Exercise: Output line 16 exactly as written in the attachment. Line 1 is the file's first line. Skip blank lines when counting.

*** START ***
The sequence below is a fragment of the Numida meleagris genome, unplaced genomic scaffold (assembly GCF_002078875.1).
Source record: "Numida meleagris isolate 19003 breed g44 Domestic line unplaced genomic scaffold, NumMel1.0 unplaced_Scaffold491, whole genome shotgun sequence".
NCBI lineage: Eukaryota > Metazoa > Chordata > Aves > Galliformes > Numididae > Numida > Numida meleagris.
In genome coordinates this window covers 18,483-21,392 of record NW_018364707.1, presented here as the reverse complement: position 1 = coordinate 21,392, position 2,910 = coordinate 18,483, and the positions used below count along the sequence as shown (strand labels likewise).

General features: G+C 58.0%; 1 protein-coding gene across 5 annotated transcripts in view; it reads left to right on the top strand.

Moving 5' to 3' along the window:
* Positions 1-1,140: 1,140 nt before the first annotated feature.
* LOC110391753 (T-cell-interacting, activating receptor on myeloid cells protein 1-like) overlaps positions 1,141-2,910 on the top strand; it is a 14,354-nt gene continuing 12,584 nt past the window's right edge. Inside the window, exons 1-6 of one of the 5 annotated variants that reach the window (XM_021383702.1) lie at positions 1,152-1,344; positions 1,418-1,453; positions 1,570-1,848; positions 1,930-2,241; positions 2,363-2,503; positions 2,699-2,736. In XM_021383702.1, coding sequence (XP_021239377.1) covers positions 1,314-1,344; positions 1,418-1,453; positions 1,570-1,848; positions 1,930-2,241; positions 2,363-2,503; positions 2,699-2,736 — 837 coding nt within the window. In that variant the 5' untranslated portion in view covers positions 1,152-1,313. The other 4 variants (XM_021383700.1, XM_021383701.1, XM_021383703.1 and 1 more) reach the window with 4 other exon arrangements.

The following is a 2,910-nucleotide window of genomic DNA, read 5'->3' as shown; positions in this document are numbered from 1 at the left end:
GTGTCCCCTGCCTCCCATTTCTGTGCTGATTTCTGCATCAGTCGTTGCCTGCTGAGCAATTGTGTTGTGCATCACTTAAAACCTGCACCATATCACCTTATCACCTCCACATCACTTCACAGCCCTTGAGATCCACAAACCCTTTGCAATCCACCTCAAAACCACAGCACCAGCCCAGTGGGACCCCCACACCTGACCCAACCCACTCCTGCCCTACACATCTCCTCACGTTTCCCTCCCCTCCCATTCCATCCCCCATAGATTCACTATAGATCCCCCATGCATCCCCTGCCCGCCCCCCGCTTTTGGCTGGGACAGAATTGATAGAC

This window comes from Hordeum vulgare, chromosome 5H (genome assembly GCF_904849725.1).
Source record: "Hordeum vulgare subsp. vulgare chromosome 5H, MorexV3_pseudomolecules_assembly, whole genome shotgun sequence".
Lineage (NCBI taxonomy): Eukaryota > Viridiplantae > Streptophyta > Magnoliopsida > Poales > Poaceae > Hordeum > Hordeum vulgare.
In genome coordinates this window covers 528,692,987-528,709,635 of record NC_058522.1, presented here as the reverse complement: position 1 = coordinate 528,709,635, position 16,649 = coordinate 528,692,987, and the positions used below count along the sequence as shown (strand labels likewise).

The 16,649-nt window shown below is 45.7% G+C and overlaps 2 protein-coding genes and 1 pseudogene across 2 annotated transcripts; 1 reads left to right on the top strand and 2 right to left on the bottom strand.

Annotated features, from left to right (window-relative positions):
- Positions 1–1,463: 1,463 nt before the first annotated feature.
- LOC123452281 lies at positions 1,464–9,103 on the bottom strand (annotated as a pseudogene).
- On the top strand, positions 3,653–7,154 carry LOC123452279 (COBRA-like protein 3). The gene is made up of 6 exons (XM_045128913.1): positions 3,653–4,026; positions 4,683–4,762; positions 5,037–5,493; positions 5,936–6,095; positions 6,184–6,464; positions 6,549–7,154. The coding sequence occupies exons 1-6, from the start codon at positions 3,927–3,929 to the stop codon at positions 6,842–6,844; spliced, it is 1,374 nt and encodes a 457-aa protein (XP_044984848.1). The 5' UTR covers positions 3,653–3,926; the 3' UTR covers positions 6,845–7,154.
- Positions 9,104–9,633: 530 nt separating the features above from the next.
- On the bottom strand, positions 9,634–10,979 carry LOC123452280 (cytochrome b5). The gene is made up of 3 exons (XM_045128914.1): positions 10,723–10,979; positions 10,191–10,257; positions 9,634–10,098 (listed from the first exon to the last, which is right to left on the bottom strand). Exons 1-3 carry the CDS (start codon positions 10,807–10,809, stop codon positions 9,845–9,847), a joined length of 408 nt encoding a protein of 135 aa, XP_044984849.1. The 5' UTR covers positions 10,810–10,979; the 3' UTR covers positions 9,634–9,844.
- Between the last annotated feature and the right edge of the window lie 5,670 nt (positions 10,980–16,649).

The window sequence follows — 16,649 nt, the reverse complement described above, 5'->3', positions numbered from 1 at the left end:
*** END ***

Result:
Annotated features, from left to right (window-relative positions):